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Manslaughter (1922 film)

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Title: Manslaughter (1922 film)  
Author: World Heritage Encyclopedia
Language: English
Subject: 1922 in film, Charles Stanton Ogle, Leatrice Joy, Lois Wilson (actress), Julia Faye, Pauline Garon, Raymond Hatton, Madame Sul-Te-Wan, Edythe Chapman, Lucien Littlefield
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Manslaughter (1922 film)

Manslaughter
The famous orgy scene from the film
Directed by Cecil B. DeMille
Produced by Cecil B. DeMille
Jesse L. Lasky
Written by Jeanie MacPherson
Alice Duer Miller (novel)
Starring Leatrice Joy
Cinematography L. Guy Wilky
Alvin Wyckoff
Editing by Anne Bauchens
Distributed by Paramount Pictures
Release date(s)
Running time 100 minutes
Country United States
Language Silent
Budget $385,000 [1]

Manslaughter is a 1922 American silent drama film directed by Cecil B. DeMille and starring Thomas Meighan, Leatrice Joy and Lois Wilson.

Plot

A wild, wealthy woman is brought to heel by a sermonizing district attorney after she accidentally hits and kills a motorcycle cop.

Cast

Production

According to Leatrice Joy, the filming of the car chase scene was extremely nerve-wracking because she herself had to drive the car, which had been fitted with a platform to support two cameramen and the director, plus equipment. Their safety depended entirely upon her skills as a motorist.[2] Joy did most of her own driving, though in some shots the car was driven by stunt double Leo Nomis.[3] During the shooting of a prison sequence, Joy burned her hand accidentally with soup in a prop cauldron; assistant director Cullen Tate had neglected to inform her that the soup was scalding hot.[2]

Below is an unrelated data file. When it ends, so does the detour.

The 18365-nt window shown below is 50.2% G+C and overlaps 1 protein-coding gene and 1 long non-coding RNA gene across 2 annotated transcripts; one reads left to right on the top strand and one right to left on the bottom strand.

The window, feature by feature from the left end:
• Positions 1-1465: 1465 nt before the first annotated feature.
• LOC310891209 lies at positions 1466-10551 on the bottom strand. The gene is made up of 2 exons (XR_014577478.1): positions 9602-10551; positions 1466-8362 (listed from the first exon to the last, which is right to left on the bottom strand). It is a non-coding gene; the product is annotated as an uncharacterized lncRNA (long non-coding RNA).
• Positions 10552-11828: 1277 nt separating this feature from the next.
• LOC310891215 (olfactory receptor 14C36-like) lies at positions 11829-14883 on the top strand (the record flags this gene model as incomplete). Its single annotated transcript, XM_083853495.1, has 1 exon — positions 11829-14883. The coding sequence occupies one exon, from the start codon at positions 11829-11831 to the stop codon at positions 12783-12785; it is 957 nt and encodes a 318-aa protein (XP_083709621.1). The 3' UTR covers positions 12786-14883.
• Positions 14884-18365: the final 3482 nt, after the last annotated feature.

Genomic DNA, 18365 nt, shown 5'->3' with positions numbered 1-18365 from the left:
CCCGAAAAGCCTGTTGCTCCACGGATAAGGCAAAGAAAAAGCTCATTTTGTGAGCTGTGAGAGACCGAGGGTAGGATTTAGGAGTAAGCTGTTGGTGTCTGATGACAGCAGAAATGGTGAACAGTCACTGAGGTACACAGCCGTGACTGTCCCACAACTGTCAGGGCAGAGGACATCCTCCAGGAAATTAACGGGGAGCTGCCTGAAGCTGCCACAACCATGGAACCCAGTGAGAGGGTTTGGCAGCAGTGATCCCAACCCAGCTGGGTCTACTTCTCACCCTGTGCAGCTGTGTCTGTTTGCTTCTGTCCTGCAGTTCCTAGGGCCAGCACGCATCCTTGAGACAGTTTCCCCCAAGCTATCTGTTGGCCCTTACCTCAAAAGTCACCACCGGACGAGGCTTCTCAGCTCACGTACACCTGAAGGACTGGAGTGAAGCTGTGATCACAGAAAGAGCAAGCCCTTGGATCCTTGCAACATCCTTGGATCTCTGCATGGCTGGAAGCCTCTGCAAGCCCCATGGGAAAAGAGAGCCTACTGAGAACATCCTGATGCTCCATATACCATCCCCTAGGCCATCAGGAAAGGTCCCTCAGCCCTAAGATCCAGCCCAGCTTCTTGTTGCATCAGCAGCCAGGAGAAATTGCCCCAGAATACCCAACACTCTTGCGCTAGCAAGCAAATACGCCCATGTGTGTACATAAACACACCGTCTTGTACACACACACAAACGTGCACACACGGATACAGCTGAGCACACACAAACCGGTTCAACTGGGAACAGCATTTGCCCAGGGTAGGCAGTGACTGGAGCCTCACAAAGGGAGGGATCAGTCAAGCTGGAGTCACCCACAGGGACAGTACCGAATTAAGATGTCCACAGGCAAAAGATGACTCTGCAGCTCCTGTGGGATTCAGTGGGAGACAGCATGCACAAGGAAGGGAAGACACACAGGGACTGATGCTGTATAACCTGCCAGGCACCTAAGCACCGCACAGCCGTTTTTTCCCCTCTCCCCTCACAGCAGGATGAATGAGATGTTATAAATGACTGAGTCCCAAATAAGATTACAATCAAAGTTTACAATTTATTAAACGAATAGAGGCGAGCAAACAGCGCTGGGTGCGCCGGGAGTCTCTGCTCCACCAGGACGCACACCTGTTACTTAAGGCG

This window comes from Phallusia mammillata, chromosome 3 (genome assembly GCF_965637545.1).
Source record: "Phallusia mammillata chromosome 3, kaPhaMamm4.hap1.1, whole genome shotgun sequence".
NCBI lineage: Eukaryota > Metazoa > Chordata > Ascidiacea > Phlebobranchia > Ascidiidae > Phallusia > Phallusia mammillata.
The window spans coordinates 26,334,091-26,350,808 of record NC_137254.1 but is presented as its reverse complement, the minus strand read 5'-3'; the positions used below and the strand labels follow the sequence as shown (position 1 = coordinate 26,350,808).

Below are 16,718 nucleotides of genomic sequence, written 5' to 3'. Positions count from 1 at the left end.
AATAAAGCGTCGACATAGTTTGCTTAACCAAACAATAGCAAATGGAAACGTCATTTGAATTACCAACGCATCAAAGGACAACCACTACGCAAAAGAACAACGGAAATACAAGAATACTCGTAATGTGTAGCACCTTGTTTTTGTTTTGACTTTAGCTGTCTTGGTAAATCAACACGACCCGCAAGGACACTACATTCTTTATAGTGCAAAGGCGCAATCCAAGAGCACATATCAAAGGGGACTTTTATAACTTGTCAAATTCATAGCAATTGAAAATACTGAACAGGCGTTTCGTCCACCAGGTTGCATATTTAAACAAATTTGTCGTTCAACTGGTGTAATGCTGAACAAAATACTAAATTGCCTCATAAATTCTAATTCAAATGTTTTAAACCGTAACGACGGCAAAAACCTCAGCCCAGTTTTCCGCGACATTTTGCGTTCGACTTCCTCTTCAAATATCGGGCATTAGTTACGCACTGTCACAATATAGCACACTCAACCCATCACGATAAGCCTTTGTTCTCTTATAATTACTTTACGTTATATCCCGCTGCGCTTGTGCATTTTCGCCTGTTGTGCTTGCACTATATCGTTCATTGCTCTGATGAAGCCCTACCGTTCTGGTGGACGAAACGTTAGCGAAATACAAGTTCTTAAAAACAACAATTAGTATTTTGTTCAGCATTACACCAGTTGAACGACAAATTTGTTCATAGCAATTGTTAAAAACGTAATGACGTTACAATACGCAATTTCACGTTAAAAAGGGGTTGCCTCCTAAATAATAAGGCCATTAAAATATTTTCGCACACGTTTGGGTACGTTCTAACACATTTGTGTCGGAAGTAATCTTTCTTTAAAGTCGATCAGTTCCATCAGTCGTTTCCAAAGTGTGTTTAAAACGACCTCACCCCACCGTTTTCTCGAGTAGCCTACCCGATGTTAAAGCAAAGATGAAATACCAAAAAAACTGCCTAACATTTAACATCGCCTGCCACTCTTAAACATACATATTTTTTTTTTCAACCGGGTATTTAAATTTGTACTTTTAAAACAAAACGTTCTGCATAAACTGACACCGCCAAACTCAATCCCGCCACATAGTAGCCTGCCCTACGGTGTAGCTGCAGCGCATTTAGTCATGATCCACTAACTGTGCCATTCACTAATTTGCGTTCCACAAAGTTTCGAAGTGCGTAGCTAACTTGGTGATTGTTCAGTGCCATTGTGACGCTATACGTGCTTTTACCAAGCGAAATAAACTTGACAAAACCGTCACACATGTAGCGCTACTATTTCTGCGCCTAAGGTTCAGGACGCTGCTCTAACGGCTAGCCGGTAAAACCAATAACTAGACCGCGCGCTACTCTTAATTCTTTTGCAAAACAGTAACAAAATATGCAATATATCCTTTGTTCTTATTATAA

Reaction

Manslaughter is thought of by historians as one of De Mille's lesser efforts as a director. Historian Kevin Brownlow notes that Joy and Wilson "both give far better performances than the film deserves."[4] "It is hard to believe that such a crude and unsubtle film could come from a veteran like De Mille," said a 1963 Theodore Huff Society program note for the film, "harder still to believe that this came from the same year that Orphans of the Storm, Down to the Sea in Ships", and Foolish Wives. The amateurish and crudely faked chase scenes that start the film are of less technical slickness than Sennett had been getting ten years earlier. Manslaughter is exactly the kind of picture that the unknowing regard as typical of the silent film - overwrought, pantomimically acted, written in the manner of a Victorian melodrama, the kind of film that invites laughter at it rather than with it."[4]

When a print was screened by William K. Everson for Joy's daughter's birthday, the star of the film attended and saw it for the first time in forty years. According to Kevin Brownlow, "Miss Joy thought it hilarious."[4]

References

External links

  • Internet Movie Database
  • ]
  • at Virtual History
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